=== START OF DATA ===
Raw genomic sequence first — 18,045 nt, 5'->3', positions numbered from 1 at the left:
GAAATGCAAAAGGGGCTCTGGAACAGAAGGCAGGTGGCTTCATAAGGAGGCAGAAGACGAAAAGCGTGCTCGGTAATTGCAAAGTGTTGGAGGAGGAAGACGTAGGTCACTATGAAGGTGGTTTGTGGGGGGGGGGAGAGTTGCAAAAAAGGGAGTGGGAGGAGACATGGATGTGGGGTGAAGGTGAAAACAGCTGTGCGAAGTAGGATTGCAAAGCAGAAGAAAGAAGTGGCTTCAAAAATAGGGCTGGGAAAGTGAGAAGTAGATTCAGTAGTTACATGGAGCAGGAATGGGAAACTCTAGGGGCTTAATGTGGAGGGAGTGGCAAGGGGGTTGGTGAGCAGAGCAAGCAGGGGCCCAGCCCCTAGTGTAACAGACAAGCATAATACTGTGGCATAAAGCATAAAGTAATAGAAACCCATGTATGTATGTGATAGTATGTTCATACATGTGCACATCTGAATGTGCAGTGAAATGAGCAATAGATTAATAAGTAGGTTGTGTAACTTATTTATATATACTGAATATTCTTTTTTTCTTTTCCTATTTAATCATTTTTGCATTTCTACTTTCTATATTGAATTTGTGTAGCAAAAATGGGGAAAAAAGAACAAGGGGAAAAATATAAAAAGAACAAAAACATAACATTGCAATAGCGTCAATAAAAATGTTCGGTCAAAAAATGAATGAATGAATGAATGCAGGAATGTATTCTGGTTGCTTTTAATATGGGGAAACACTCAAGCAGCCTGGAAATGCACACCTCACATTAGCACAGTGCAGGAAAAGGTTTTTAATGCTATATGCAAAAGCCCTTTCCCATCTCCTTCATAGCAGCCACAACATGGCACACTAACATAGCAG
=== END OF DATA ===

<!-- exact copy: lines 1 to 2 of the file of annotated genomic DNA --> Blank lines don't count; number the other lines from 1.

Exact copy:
Raw genomic sequence first — 18,045 nt, 5'->3', positions numbered from 1 at the left:
GAAATGCAAAAGGGGCTCTGGAACAGAAGGCAGGTGGCTTCATAAGGAGGCAGAAGACGAAAAGCGTGCTCGGTAATTGCAAAGTGTTGGAGGAGGAAGACGTAGGTCACTATGAAGGTGGTTTGTGGGGGGGGGGAGAGTTGCAAAAAAGGGAGTGGGAGGAGACATGGATGTGGGGTGAAGGTGAAAACAGCTGTGCGAAGTAGGATTGCAAAGCAGAAGAAAGAAGTGGCTTCAAAAATAGGGCTGGGAAAGTGAGAAGTAGATTCAGTAGTTACATGGAGCAGGAATGGGAAACTCTAGGGGCTTAATGTGGAGGGAGTGGCAAGGGGGTTGGTGAGCAGAGCAAGCAGGGGCCCAGCCCCTAGTGTAACAGACAAGCATAATACTGTGGCATAAAGCATAAAGTAATAGAAACCCATGTATGTATGTGATAGTATGTTCATACATGTGCACATCTGAATGTGCAGTGAAATGAGCAATAGATTAATAAGTAGGTTGTGTAACTTATTTATATATACTGAATATTCTTTTTTTCTTTTCCTATTTAATCATTTTTGCATTTCTACTTTCTATATTGAATTTGTGTAGCAAAAATGGGGAAAAAAGAACAAGGGGAAAAATATAAAAAGAACAAAAACATAACATTGCAATAGCGTCAATAAAAATGTTCGGTCAAAAAATGAATGAATGAATGAATGCAGGAATGTATTCTGGTTGCTTTTAATATGGGGAAACACTCAAGCAGCCTGGAAATGCACACCTCACATTAGCACAGTGCAGGAAAAGGTTTTTAATGCTATATGCAAAAGCCCTTTCCCATCTCCTTCATAGCAGCCACAACATGGCACACTAACATAGCAG